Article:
"Signatures don't mean much" --- M.S.Robinson, circa 1981-83
similar compositions: two
I discovered this painting on a visit to Jersey, for which I was handsomely thanked by Michael Robinson. It is no doubt amply covered in his opus, which I will check in due course, but meanwhile, in the note he gave me at the time, Michael said that it was possibly by The Younger, perhaps painted in 1703, and represented Prince George returning to the Royal Yacht in 1702. This comment leads me to suspect that the painting of the Royal Sovereign near Rochester Castle, believed to be unsigned but attributed to Monamy, may represent the same specific occasion, and further to suppose that, if it is his, he could have painted it at any time during the reign of Queen Anne, 1702-1714. Prince George of Denmark was the consort of Queen Anne.
Both paintings show the yacht flying the royal standard. If Prince George was returning to it in the Velde painting, then he may have reached it in the Monamy attribution.
This painting is attributed to Robert Woodcock, 1692-1728, in Archibald's Dictionary of Sea Painters, 1980, plate 157. The stern is of the Royal William, not the Royal Sovereign, but otherwise the picture is compositionally very closely based on the Younger's 1704 painting, with virtually all the minor shipping detail similarly, though not identically, positioned. Archibald gives no dimensions, but says it is small, p.203.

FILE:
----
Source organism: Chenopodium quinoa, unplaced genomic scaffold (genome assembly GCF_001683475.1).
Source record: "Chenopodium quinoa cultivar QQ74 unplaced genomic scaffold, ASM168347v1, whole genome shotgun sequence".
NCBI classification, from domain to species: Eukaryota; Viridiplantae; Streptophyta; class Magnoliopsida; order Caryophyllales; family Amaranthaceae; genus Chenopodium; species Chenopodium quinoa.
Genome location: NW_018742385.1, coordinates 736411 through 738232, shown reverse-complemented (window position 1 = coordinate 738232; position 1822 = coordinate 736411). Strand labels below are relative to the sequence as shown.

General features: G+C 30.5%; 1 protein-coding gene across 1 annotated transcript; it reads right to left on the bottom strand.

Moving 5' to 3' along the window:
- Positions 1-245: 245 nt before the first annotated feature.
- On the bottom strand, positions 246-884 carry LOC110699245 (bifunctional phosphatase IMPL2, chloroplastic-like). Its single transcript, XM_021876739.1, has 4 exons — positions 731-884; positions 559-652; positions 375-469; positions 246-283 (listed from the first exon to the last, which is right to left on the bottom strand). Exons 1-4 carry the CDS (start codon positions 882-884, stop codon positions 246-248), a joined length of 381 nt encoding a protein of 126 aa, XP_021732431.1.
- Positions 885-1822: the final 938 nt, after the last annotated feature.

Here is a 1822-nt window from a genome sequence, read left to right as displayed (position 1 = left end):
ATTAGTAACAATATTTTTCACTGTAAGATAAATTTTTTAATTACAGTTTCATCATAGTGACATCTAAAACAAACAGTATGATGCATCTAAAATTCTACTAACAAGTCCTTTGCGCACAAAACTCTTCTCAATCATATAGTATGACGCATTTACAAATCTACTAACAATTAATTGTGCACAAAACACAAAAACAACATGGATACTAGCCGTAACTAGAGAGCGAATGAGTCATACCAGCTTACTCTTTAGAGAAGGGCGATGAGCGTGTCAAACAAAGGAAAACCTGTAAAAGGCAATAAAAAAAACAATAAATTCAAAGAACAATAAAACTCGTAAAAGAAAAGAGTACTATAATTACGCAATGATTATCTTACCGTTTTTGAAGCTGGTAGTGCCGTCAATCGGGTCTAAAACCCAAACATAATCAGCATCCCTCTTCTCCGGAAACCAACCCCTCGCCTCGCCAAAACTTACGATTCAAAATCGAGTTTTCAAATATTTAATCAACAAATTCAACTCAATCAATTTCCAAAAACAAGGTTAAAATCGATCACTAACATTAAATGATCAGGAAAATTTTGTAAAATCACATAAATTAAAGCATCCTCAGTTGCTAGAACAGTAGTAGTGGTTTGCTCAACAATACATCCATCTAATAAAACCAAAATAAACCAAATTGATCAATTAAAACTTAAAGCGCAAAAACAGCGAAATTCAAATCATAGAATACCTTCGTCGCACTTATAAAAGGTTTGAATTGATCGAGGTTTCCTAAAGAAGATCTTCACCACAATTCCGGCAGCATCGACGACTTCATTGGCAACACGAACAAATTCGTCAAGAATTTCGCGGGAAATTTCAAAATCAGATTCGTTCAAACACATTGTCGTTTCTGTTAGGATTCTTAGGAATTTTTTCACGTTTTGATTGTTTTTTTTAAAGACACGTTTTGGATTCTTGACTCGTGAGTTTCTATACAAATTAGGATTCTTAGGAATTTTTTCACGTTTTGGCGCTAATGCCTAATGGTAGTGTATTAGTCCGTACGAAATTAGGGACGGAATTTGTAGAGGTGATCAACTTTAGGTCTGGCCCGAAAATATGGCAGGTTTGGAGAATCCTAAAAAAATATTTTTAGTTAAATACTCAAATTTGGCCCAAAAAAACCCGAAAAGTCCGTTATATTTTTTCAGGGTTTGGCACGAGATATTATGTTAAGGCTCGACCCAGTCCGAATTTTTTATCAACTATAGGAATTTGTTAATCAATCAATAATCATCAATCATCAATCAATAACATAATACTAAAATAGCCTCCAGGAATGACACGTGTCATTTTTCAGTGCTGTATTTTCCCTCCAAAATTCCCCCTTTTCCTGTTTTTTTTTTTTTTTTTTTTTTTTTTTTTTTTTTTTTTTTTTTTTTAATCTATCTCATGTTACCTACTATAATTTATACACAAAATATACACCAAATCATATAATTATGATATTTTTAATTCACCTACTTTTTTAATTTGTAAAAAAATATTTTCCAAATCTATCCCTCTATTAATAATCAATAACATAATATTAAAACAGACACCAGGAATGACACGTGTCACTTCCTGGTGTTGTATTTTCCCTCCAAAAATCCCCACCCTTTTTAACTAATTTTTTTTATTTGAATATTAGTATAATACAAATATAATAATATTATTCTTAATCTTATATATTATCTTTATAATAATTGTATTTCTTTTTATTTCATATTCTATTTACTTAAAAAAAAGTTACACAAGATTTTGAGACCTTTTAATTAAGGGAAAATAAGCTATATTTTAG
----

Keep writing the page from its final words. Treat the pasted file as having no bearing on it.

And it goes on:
The painting at right first appears in my records advertised for sale by the Rupert Preston Gallery, probably during the 1970s, where it is described as "crew boarding a flagship", signed Monamy, 35 x 22.
At a Christie's auction, 22/11/74, its dimensions were given as 34 x 23. There are at least two archival negatives for it at A.C.Cooper & Co, so it may also have appeared at another auction some time before about 1982.
Both these paintings are exceptionally tall and narrow, although trimmed here for convenient viewing. The left one measures 39¼ x 24¼, and the right one 35 x 22. They do not fit well with the sequence of undeniably authentic canvases established chronologically on the nine pages starting here. But they do bear Monamy signatures. It is virtually hopeless to try to reach any firm conclusion without seeing all these paintings side by side, in the actual flesh. Colour reproduction is unreliable, and nothing lies like the camera. Some day a forensic kit will be developed, telling us not only the chemical ingredients of the painter's palette, but precisely which colours he was using when. What a horrible shock this will be to the art world.
Press on, to consider a variant of this basic composition, starting with the picture below.
click on picture for more torture
royal occasions: calm waters fresh winds
royal occasions: port quarters starboard quarters
royal sovereign composition types: one two relatively tall/narrow
royal sovereign composition types: a. starboard b. port broad
calms, calms, calms
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